Accordingly, Stanglin (2010) reports that "a new guidebook funded by New York City for heroin users has drawn the ire of some DEA officials because it offers information on how to prepare drugs for injection and how to inject properly. Take Charge, Take Care, also offers information on HIV testing and the dangers of sharing needles." (Stanglin, 1) That the guidebook appears to openly tolerate the continued use of heroin by addicts with the condition that dangerous needle-sharing practices be reduced strikes a sharp contrast to the approach of criminalization long endorsed by the federal government. This has placed New York City at odds with federal lawmakers and enforcement groups where the issue of heroin addiction is concerned.
In many ways, Ms. Stone's case is a direct reflection of this divide. With great certainty, we may argue that the focus on incarceration has not successfully helped Ms. Stone to be removed from her state of addiction. Further, this has come at the cost of proper education and psychological counseling such that the former might have reduced her chances of contracts HIV and Hepatitis C and that the latter might have helped to unburden her of the association between heroin dependency and remission from traumatic childhood memories.
Unfortunately, Ms. Stone's case parallels that of so many New York-based heroin addicts. Indeed, New York's police blotter is disproportionately marked by those with signs of heroin addiction. However, punishment and incarceration play the greatest role in contending with heroin abuse. The NDIC reports on this point that "according to ADAM data, 20.5% of adult male arrestees tested positive for heroin abuse in New York City in 2000. In Albany 6.5% of adult male arrestees tested positive for heroin abuse." (NDIC, 1) This seems a clear-cut demonstration of the disconnect between the policy of criminalization for heroin use and the treatment needs of specific cases.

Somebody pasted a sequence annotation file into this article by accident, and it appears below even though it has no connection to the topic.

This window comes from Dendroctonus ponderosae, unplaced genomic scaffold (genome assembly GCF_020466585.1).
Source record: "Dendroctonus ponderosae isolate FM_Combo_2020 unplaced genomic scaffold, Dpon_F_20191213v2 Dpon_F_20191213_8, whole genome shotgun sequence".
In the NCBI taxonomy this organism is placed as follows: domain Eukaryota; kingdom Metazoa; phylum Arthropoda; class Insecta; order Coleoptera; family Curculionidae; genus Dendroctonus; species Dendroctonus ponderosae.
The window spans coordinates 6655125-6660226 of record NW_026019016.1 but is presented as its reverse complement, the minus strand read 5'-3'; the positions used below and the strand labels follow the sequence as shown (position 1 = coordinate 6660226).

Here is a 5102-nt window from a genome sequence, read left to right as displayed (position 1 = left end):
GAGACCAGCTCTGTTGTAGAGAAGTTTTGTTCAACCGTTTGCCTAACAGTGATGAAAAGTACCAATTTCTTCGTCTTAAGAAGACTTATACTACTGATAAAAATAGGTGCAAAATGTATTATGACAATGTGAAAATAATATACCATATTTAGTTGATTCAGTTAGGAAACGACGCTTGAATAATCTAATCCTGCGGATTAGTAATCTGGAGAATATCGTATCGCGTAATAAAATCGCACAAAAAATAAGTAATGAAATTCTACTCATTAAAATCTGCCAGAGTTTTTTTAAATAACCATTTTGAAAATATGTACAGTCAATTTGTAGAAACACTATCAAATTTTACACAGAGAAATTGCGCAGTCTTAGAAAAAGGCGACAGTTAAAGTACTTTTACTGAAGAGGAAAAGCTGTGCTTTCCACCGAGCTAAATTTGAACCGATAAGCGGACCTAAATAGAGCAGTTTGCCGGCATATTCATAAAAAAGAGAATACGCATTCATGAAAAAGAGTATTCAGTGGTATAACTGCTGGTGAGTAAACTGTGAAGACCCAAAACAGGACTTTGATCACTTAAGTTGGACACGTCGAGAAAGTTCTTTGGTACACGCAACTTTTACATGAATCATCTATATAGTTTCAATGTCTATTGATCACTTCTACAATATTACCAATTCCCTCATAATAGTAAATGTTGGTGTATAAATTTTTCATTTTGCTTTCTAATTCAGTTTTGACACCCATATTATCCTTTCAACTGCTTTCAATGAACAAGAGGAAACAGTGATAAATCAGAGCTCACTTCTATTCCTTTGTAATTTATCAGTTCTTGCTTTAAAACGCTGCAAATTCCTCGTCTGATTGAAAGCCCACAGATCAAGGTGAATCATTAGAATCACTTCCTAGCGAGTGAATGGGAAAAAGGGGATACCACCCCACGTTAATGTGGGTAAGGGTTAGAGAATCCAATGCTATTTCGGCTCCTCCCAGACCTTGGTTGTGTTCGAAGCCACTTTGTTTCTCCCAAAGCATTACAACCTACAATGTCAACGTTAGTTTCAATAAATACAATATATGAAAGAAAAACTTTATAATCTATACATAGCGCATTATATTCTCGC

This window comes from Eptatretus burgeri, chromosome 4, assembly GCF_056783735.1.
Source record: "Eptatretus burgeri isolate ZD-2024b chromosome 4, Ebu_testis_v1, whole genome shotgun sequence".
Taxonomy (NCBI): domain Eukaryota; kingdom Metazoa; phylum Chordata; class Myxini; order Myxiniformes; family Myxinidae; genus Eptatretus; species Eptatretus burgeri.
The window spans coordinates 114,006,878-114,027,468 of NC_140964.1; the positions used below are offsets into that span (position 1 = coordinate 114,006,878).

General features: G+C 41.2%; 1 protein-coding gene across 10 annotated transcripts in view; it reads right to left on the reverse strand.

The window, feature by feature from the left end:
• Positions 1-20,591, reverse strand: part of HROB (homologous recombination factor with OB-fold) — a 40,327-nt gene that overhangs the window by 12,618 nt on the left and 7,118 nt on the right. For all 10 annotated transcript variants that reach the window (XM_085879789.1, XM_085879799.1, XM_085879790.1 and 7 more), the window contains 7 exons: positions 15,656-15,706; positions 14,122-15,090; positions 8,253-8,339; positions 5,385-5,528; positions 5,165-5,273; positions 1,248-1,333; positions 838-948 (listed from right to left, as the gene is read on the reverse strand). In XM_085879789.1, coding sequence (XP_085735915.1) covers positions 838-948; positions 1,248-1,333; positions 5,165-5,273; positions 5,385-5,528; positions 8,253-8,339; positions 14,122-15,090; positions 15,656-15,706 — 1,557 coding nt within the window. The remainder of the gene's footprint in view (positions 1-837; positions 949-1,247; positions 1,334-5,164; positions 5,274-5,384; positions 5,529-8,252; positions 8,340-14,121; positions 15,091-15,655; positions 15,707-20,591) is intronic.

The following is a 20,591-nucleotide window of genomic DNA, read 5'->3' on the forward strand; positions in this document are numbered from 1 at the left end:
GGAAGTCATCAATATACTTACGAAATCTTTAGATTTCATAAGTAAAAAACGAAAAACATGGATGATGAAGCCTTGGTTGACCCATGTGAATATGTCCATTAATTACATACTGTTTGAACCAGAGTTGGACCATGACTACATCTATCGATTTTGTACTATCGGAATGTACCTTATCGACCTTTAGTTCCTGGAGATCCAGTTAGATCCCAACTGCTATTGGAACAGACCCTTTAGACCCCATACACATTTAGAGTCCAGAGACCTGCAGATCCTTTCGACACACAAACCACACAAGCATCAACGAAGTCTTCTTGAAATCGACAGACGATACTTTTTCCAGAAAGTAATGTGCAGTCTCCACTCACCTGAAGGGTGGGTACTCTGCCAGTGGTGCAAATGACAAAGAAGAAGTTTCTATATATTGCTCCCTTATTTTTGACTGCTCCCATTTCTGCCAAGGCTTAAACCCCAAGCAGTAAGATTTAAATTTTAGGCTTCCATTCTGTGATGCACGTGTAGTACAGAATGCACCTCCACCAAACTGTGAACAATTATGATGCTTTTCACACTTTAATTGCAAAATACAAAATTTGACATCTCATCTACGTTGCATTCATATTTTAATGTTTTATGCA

Among said cases, Ms. Stone's is sadly not unique. It is a microcosm of the practical and cultural permeation of heroin in New York City. Beyond its wanton availability and relative popularity, the power of its addiction and the difficulty of rehabilitation there from make heroin a distinct presence on the American drug landscape. In cases such as Ms. Stone's we can see that the strategy of incarceration is a faulty counterpoint to more intuitive approaches such as psychological counseling, cognitive behavioral therapy, employment support, living assistance and a host of other public health services that represent a transition from criminalization of drug addiction to proper treatment.
Epstein, E.J. (2006). Agency of Fear. Edward J. Epstein.
National Drug Intelligence Center (NDIC). (2002). Heroin. Justice.gov.
According to NIDA: A range of treatments exist for heroin addiction, including medications and behavioral therapies. Science has taught us that when medication treatment is combined with other supportive services, patients are often able to stop using heroin (or other opiates) and return to stable and productive lives. (NIDA, August 2009, p. 2) Drug treatment options are used often in combination with traditional cognitive behavioral and social behavioral therapies